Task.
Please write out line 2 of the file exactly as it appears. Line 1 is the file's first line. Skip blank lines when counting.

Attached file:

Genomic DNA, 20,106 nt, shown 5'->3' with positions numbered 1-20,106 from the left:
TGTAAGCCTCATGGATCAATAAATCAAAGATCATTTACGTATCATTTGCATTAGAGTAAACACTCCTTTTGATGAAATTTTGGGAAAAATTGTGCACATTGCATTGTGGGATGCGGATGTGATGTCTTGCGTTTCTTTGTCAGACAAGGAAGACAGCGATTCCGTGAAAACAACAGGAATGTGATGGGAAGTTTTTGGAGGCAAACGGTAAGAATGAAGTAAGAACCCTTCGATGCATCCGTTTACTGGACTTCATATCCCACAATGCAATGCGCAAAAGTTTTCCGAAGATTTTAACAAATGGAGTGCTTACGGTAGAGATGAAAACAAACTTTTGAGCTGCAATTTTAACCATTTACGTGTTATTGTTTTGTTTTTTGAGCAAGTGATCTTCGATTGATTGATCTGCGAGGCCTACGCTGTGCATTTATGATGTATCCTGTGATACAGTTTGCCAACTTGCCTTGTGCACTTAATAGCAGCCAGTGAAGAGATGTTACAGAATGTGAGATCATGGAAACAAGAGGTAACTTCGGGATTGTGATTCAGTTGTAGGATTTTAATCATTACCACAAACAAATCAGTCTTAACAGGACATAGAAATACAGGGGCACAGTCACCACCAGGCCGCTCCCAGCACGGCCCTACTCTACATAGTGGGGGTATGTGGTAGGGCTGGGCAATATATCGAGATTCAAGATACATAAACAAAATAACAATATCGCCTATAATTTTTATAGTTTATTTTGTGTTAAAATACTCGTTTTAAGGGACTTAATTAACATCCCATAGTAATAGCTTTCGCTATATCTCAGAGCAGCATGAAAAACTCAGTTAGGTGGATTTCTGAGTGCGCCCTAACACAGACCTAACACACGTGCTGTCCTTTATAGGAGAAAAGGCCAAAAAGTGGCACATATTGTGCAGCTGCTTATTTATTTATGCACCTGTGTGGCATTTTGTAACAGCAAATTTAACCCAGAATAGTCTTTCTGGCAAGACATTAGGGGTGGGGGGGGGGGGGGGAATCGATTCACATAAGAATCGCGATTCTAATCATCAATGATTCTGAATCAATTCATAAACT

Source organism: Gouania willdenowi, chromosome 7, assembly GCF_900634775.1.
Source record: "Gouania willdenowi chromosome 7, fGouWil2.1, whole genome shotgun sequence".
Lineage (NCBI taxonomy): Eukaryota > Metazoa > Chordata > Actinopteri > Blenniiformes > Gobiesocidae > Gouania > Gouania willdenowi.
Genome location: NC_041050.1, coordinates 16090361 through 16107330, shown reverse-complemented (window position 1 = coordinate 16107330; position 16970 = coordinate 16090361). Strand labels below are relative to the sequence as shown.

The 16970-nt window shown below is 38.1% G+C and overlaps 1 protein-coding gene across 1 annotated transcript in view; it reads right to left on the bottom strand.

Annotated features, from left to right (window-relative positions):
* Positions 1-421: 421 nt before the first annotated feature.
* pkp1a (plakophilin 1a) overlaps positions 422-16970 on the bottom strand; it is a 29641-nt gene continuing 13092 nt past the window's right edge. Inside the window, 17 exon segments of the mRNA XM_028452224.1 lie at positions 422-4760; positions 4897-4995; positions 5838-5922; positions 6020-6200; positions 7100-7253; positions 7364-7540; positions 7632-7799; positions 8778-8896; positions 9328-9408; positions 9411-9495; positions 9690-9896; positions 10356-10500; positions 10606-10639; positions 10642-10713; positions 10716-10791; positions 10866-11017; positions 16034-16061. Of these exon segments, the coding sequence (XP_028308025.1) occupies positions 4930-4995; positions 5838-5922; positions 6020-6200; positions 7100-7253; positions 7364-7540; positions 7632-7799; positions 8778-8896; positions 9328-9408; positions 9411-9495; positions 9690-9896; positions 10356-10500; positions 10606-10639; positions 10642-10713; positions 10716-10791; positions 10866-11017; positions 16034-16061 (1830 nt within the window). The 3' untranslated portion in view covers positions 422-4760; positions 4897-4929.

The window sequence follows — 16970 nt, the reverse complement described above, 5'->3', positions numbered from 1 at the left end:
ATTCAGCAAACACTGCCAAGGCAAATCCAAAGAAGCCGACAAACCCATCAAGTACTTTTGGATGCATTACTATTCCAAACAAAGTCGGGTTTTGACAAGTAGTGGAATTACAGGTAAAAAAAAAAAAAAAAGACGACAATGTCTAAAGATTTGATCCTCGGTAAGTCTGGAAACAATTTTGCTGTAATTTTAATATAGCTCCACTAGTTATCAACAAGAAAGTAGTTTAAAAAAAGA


TGTAAGCCTCATGGATCAATAAATCAAAGATCATTTACGTATCATTTGCATTAGAGTAAACACTCCTTTTGATGAAATTTTGGGAAAAATTGTGCACATTGCATTGTGGGATGCGGATGTGATGTCTTGCGTTTCTTTGTCAGACAAGGAAGACAGCGATTCCGTGAAAACAACAGGAATGTGATGGGAAGTTTTTGGAGGCAAACGGTAAGAATGAAGTAAGAACCCTTCGATGCATCCGTTTACTGGACTTCATATCCCACAATGCAATGCGCAAAAGTTTTCCGAAGATTTTAACAAATGGAGTGCTTACGGTAGAGATGAAAACAAACTTTTGAGCTGCAATTTTAACCATTTACGTGTTATTGTTTTGTTTTTTGAGCAAGTGATCTTCGATTGATTGATCTGCGAGGCCTACGCTGTGCATTTATGATGTATCCTGTGATACAGTTTGCCAACTTGCCTTGTGCACTTAATAGCAGCCAGTGAAGAGATGTTACAGAATGTGAGATCATGGAAACAAGAGGTAACTTCGGGATTGTGATTCAGTTGTAGGATTTTAATCATTACCACAAACAAATCAGTCTTAACAGGACATAGAAATACAGGGGCACAGTCACCACCAGGCCGCTCCCAGCACGGCCCTACTCTACATAGTGGGGGTATGTGGTAGGGCTGGGCAATATATCGAGATTCAAGATACATAAACAAAATAACAATATCGCCTATAATTTTTATAGTTTATTTTGTGTTAAAATACTCGTTTTAAGGGACTTAATTAACATCCCATAGTAATAGCTTTCGCTATATCTCAGAGCAGCATGAAAAACTCAGTTAGGTGGATTTCTGAGTGCGCCCTAACACAGACCTAACACACGTGCTGTCCTTTATAGGAGAAAAGGCCAAAAAGTGGCACATATTGTGCAGCTGCTTATTTATTTATGCACCTGTGTGGCATTTTGTAACAGCAAATTTAACCCAGAATAGTCTTTCTGGCAAGACATTAGGGGTGGGGGGGGGGGGGGGAATCGATTCACATAAGAATCGCGATTCTAATCATCAATGATTCTGAATCAATTCATAAACT